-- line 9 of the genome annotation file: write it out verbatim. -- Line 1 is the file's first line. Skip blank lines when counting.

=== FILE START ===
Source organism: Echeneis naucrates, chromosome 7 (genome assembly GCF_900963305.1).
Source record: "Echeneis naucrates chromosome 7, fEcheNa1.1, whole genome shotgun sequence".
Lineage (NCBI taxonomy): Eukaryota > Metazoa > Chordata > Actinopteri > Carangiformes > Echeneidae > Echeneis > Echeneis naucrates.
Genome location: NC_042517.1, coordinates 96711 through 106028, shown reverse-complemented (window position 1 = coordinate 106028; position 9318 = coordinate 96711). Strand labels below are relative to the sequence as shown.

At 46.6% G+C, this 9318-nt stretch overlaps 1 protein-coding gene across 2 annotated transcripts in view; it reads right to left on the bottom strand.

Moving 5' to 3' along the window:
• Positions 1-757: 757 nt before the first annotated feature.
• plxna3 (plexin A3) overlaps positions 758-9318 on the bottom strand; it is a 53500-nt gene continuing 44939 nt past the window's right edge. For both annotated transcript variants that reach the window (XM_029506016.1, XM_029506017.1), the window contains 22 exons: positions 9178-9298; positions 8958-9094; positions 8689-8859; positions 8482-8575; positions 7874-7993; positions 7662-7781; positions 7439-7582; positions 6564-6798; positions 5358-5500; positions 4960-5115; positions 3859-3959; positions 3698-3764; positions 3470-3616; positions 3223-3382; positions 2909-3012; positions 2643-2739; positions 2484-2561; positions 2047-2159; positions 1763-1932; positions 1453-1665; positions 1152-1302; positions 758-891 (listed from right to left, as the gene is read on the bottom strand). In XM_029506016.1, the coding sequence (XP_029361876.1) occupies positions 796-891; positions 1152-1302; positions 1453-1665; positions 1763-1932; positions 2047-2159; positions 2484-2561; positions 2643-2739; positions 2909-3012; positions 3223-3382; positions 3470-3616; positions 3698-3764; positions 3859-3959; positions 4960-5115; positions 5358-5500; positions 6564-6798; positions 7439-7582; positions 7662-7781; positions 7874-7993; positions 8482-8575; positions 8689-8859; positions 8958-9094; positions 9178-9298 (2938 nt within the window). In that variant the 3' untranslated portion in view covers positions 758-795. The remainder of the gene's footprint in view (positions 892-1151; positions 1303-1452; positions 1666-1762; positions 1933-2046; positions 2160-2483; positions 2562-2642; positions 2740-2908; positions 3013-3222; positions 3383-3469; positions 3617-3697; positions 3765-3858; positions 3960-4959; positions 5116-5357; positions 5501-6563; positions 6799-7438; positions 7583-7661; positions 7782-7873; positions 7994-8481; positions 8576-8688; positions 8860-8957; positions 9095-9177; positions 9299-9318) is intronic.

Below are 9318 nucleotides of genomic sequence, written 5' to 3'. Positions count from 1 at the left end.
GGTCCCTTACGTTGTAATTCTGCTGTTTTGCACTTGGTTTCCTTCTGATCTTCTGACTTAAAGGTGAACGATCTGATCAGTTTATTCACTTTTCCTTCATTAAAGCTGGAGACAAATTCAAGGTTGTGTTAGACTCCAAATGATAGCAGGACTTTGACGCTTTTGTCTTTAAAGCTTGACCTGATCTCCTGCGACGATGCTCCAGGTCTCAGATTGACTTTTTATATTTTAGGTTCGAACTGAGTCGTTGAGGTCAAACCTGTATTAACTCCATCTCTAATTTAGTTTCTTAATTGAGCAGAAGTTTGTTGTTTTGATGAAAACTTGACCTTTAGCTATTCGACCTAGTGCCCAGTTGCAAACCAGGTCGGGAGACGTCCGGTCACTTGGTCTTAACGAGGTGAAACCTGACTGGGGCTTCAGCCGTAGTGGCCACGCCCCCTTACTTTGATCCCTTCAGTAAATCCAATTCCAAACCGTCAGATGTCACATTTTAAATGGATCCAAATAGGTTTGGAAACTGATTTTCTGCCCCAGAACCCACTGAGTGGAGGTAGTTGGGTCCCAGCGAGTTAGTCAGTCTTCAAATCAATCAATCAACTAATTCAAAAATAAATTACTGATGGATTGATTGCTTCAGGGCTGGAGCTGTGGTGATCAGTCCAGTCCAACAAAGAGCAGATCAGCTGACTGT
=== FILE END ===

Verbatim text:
Below are 9318 nucleotides of genomic sequence, written 5' to 3'. Positions count from 1 at the left end.